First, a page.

I’ve tried this order myself, and lots of other folks who happened upon this blog post have tried as well, and for the most part people seem to really enjoy it. Next time you break out the Blu-rays, give it a shot.
You might be wondering if it’s worth skipping II and only watching III, just to establish young Anakin in time for Jedi. I don’t recommend this, every character you need to know for Episode III who was introduced in Episode I is reintroduced in Episode II with a quick line of dialogue, but Episode III just assumes you know who everyone is. Ham-handed as it is, Anakin’s love for Padme is the ultimate reason for his fall to the dark side, and Episode II has most of that. Additionally, without seeing the Clone Army being created in Episode II, seeing the Jedi fight alongside them in III would be extremely confusing, since they look almost exactly like Stormtroopers in III. Narratively, I don’t think skipping II works.
Some people claim that Episode I isn’t that bad, and shouldn’t be removed (again, it’s not that it’s bad, it’s that it’s not relevant to Luke’s journey in the way that Episode II and III are). Lots of people like the pod race or Darth Maul or Qui-Gon or they were born in 1992. Whatever your reason, if you want to watch Episode I I’d recommend doing so separately, sort of like an “Anthology” film. After all, Machete Order doesn’t interfere with canon, everything is canonically compatible with Episode I (or any later ones) because we’re not watching fan edits.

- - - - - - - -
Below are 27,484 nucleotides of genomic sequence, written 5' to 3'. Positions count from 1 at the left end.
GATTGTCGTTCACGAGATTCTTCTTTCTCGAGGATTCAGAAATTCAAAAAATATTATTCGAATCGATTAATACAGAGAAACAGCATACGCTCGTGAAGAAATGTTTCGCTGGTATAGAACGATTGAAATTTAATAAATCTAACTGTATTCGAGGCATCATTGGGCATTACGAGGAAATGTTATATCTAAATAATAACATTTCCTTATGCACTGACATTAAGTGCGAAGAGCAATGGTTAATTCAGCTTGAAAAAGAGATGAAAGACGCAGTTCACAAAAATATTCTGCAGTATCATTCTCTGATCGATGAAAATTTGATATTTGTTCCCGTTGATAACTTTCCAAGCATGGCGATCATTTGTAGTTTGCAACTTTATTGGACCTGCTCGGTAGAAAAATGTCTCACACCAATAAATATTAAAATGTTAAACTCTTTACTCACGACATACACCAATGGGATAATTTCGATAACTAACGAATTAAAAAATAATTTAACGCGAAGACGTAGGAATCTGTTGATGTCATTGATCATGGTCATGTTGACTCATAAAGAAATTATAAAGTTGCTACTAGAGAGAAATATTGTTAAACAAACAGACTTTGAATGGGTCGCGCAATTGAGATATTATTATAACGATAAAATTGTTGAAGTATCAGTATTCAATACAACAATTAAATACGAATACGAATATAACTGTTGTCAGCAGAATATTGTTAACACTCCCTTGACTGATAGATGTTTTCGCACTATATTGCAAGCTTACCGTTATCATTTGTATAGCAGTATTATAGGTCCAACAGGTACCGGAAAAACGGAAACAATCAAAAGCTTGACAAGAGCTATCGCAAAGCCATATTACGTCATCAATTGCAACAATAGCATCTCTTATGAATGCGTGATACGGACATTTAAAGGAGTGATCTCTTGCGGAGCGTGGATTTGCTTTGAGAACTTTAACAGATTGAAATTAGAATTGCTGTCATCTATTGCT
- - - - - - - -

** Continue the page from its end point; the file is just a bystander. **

Many people also object that you don’t understand why Anakin falls to the dark side, since the reason is basically that Obi-Wan wasn’t ready to train him, and only did so because Qui-Gon insisted as his dying wish. With Machete Order, there’s no Qui-Gon, so this leaves a gap. But the thing is, do we really need to know why Anakin succumbs to the Dark Side? Isn’t it enough that it’s tempting, and that he thinks he can use it to save his wife? That’s what makes it relatable - that it’s “more seductive.” Besides, you could go “why?” forever back in time, but nobody is demanding everyone read the “Star Wars: Jedi Apprentice” series about Qui-Gon training Obi-Wan so you understand what happens before Episode I.